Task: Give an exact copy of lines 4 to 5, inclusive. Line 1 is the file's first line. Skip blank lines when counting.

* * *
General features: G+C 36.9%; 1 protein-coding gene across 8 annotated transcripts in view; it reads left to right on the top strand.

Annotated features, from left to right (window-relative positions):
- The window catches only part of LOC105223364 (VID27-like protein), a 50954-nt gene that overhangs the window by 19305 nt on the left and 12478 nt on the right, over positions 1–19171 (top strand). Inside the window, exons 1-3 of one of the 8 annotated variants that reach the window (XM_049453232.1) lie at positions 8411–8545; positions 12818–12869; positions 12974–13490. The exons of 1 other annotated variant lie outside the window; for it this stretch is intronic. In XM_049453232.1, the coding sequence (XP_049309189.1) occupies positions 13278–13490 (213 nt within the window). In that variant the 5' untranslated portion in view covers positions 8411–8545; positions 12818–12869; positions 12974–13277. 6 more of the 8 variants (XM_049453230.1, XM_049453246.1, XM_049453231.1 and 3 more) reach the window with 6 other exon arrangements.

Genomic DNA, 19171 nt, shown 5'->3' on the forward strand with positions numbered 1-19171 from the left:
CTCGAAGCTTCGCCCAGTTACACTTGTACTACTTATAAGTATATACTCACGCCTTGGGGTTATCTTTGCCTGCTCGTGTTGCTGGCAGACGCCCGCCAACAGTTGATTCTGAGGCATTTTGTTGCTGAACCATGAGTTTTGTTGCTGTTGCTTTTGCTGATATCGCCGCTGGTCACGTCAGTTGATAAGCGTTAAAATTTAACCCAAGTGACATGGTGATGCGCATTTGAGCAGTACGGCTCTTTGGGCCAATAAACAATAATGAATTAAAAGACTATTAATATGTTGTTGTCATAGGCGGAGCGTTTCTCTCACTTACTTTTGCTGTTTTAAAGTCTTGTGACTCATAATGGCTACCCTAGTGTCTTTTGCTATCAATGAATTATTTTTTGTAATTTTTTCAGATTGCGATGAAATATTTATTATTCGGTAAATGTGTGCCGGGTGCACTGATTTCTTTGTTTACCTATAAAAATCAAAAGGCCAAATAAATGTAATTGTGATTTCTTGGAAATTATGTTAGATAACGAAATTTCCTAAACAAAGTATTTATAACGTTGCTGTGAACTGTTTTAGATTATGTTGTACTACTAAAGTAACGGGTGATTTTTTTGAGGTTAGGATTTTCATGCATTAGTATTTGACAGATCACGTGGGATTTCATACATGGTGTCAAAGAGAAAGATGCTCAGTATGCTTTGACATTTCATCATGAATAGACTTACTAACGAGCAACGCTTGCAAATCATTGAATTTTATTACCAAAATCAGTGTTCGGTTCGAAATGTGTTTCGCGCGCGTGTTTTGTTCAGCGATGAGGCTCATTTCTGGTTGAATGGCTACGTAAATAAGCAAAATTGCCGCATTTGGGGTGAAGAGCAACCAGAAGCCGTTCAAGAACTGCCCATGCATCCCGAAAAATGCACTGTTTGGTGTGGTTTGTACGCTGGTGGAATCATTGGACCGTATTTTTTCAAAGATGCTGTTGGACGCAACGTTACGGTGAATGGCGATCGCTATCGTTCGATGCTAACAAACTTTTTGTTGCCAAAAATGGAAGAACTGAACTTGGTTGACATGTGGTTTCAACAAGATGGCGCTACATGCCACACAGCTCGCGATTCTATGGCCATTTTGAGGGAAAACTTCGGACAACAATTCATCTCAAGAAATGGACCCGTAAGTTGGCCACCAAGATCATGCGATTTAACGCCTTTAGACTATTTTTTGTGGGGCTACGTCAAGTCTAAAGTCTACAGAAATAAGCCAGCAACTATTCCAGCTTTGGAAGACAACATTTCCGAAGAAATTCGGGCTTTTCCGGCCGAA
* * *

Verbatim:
Genomic DNA, 19171 nt, shown 5'->3' on the forward strand with positions numbered 1-19171 from the left:
CTCGAAGCTTCGCCCAGTTACACTTGTACTACTTATAAGTATATACTCACGCCTTGGGGTTATCTTTGCCTGCTCGTGTTGCTGGCAGACGCCCGCCAACAGTTGATTCTGAGGCATTTTGTTGCTGAACCATGAGTTTTGTTGCTGTTGCTTTTGCTGATATCGCCGCTGGTCACGTCAGTTGATAAGCGTTAAAATTTAACCCAAGTGACATGGTGATGCGCATTTGAGCAGTACGGCTCTTTGGGCCAATAAACAATAATGAATTAAAAGACTATTAATATGTTGTTGTCATAGGCGGAGCGTTTCTCTCACTTACTTTTGCTGTTTTAAAGTCTTGTGACTCATAATGGCTACCCTAGTGTCTTTTGCTATCAATGAATTATTTTTTGTAATTTTTTCAGATTGCGATGAAATATTTATTATTCGGTAAATGTGTGCCGGGTGCACTGATTTCTTTGTTTACCTATAAAAATCAAAAGGCCAAATAAATGTAATTGTGATTTCTTGGAAATTATGTTAGATAACGAAATTTCCTAAACAAAGTATTTATAACGTTGCTGTGAACTGTTTTAGATTATGTTGTACTACTAAAGTAACGGGTGATTTTTTTGAGGTTAGGATTTTCATGCATTAGTATTTGACAGATCACGTGGGATTTCATACATGGTGTCAAAGAGAAAGATGCTCAGTATGCTTTGACATTTCATCATGAATAGACTTACTAACGAGCAACGCTTGCAAATCATTGAATTTTATTACCAAAATCAGTGTTCGGTTCGAAATGTGTTTCGCGCGCGTGTTTTGTTCAGCGATGAGGCTCATTTCTGGTTGAATGGCTACGTAAATAAGCAAAATTGCCGCATTTGGGGTGAAGAGCAACCAGAAGCCGTTCAAGAACTGCCCATGCATCCCGAAAAATGCACTGTTTGGTGTGGTTTGTACGCTGGTGGAATCATTGGACCGTATTTTTTCAAAGATGCTGTTGGACGCAACGTTACGGTGAATGGCGATCGCTATCGTTCGATGCTAACAAACTTTTTGTTGCCAAAAATGGAAGAACTGAACTTGGTTGACATGTGGTTTCAACAAGATGGCGCTACATGCCACACAGCTCGCGATTCTATGGCCATTTTGAGGGAAAACTTCGGACAACAATTCATCTCAAGAAATGGACCCGTAAGTTGGCCACCAAGATCATGCGATTTAACGCCTTTAGACTATTTTTTGTGGGGCTACGTCAAGTCTAAAGTCTACAGAAATAAGCCAGCAACTATTCCAGCTTTGGAAGACAACATTTCCGAAGAAATTCGGGCTTTTCCGGCCGAA